The Graphic Information Technology program (GIT) at Arizona State University’s Polytechnic School is a multifaceted major covering aspects of graphic and web design, photography, video, animation, and other media and design fields. The program originated in 1958 as the Commercial Printing course, but has evolved many times since then.
With a large and growing body of diverse and successful alumni, GIT needed a way to communicate with their network. In addition to keeping folks updated, the need emerged to solicit alumni donations to help fund future efforts and equipment in the program.​​​​​​​
Emulating the success of other programs at ASU, the concept of Give a Latte is simple: invite folks to donate small amounts — a latte’s worth — which add up over time and make a big difference. This new communication program needed some clarity in its design, first in terms of business and communication concept, as well as the visual identity and main website touchpoints.
The logos come in multiple colors and complexity variations, giving us flexibility for future use cases.
The Give a Latte Identity system breaks from the traditional university style, introducing a crest that evokes the long tradition of cafes and bistros. The main typography feels more organic and personalized than ASU’s brand typefaces alone, and connects with the illustrative feel of the larger brand visual style.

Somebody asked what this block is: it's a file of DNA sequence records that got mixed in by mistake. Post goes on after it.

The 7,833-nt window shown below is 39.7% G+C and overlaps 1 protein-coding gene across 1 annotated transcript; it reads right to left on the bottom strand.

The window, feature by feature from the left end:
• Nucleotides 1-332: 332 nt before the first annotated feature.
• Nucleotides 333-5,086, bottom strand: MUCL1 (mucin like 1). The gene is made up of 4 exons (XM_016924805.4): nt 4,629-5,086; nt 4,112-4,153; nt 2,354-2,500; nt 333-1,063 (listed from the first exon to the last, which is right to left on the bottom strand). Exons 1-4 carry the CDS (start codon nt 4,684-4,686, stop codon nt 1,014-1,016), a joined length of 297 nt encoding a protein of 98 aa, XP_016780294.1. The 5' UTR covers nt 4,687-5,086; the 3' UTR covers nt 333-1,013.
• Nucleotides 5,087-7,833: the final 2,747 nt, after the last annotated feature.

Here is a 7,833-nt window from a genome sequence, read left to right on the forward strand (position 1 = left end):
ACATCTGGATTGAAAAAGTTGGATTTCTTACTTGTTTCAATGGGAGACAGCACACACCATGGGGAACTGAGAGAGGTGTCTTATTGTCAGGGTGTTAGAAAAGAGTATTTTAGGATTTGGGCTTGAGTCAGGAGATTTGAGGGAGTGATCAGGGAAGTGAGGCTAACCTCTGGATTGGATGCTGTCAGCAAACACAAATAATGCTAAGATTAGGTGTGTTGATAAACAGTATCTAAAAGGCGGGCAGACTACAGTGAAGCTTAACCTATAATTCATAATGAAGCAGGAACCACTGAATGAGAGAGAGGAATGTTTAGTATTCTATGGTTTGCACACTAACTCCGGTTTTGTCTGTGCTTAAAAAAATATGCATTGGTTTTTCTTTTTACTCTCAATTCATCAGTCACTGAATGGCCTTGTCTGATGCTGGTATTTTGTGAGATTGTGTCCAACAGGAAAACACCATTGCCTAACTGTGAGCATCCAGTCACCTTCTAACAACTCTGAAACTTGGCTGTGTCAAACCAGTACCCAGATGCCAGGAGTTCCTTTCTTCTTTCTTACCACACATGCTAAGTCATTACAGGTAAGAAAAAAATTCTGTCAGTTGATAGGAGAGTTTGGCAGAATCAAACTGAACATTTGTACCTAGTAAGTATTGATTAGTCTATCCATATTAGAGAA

Identity elements for Give a Latte — reuses many elements from the larger ASU identity system.
Our system centers around a series of illustrations depicting the wide world of coffee. The characters reflect our program’s diversity and energy. We also show the vast array of coffee objects, reminding us that everyone prefers their cup slightly different. GIT is an “all of the above” subject and this collectivism is shown in the illustrations.
Illustration style shown in multiple color complexities. The individual pieces can be rendered in simple lines or multicolored fields, depending on the use case and surrounding elements. This flexibility makes the system more versatile for production in different media formats.